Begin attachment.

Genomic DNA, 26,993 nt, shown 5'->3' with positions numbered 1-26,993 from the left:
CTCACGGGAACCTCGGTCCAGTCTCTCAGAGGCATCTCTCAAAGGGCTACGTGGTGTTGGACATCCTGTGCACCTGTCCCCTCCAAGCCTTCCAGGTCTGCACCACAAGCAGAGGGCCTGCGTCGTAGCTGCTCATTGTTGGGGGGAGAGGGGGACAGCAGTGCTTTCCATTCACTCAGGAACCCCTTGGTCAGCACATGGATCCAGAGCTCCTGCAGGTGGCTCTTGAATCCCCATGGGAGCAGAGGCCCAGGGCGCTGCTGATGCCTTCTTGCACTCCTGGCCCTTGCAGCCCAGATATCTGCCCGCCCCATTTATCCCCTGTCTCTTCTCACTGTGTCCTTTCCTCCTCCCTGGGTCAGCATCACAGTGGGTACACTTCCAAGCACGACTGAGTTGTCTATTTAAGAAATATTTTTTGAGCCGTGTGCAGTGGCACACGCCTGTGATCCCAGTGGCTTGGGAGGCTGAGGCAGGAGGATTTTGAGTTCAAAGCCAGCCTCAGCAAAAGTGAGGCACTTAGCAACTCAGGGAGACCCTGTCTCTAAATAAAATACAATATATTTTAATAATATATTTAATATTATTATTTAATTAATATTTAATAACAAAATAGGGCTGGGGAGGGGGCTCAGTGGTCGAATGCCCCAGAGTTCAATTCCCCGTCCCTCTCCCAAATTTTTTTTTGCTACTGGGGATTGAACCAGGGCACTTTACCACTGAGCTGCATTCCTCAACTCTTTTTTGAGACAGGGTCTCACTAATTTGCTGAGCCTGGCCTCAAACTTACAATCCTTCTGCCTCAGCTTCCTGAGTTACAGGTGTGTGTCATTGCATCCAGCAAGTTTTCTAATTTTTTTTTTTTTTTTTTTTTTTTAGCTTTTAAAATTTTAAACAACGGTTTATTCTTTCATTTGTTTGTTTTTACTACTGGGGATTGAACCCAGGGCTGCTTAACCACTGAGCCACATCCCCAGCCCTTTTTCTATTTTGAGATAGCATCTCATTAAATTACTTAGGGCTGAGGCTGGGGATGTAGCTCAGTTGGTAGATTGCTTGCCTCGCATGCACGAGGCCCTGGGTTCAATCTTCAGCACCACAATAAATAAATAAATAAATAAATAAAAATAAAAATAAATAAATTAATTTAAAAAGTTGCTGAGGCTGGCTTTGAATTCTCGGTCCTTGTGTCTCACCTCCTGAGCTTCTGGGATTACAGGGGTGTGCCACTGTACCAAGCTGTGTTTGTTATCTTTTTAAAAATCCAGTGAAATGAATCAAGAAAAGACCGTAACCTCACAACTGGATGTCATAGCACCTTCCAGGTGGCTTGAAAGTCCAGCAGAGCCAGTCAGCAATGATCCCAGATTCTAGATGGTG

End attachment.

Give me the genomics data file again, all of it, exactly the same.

Genomic DNA, 26,993 nt, shown 5'->3' with positions numbered 1-26,993 from the left:
CTCACGGGAACCTCGGTCCAGTCTCTCAGAGGCATCTCTCAAAGGGCTACGTGGTGTTGGACATCCTGTGCACCTGTCCCCTCCAAGCCTTCCAGGTCTGCACCACAAGCAGAGGGCCTGCGTCGTAGCTGCTCATTGTTGGGGGGAGAGGGGGACAGCAGTGCTTTCCATTCACTCAGGAACCCCTTGGTCAGCACATGGATCCAGAGCTCCTGCAGGTGGCTCTTGAATCCCCATGGGAGCAGAGGCCCAGGGCGCTGCTGATGCCTTCTTGCACTCCTGGCCCTTGCAGCCCAGATATCTGCCCGCCCCATTTATCCCCTGTCTCTTCTCACTGTGTCCTTTCCTCCTCCCTGGGTCAGCATCACAGTGGGTACACTTCCAAGCACGACTGAGTTGTCTATTTAAGAAATATTTTTTGAGCCGTGTGCAGTGGCACACGCCTGTGATCCCAGTGGCTTGGGAGGCTGAGGCAGGAGGATTTTGAGTTCAAAGCCAGCCTCAGCAAAAGTGAGGCACTTAGCAACTCAGGGAGACCCTGTCTCTAAATAAAATACAATATATTTTAATAATATATTTAATATTATTATTTAATTAATATTTAATAACAAAATAGGGCTGGGGAGGGGGCTCAGTGGTCGAATGCCCCAGAGTTCAATTCCCCGTCCCTCTCCCAAATTTTTTTTTGCTACTGGGGATTGAACCAGGGCACTTTACCACTGAGCTGCATTCCTCAACTCTTTTTTGAGACAGGGTCTCACTAATTTGCTGAGCCTGGCCTCAAACTTACAATCCTTCTGCCTCAGCTTCCTGAGTTACAGGTGTGTGTCATTGCATCCAGCAAGTTTTCTAATTTTTTTTTTTTTTTTTTTTTTTTAGCTTTTAAAATTTTAAACAACGGTTTATTCTTTCATTTGTTTGTTTTTACTACTGGGGATTGAACCCAGGGCTGCTTAACCACTGAGCCACATCCCCAGCCCTTTTTCTATTTTGAGATAGCATCTCATTAAATTACTTAGGGCTGAGGCTGGGGATGTAGCTCAGTTGGTAGATTGCTTGCCTCGCATGCACGAGGCCCTGGGTTCAATCTTCAGCACCACAATAAATAAATAAATAAATAAATAAAAATAAAAATAAATAAATTAATTTAAAAAGTTGCTGAGGCTGGCTTTGAATTCTCGGTCCTTGTGTCTCACCTCCTGAGCTTCTGGGATTACAGGGGTGTGCCACTGTACCAAGCTGTGTTTGTTATCTTTTTAAAAATCCAGTGAAATGAATCAAGAAAAGACCGTAACCTCACAACTGGATGTCATAGCACCTTCCAGGTGGCTTGAAAGTCCAGCAGAGCCAGTCAGCAATGATCCCAGATTCTAGATGGTG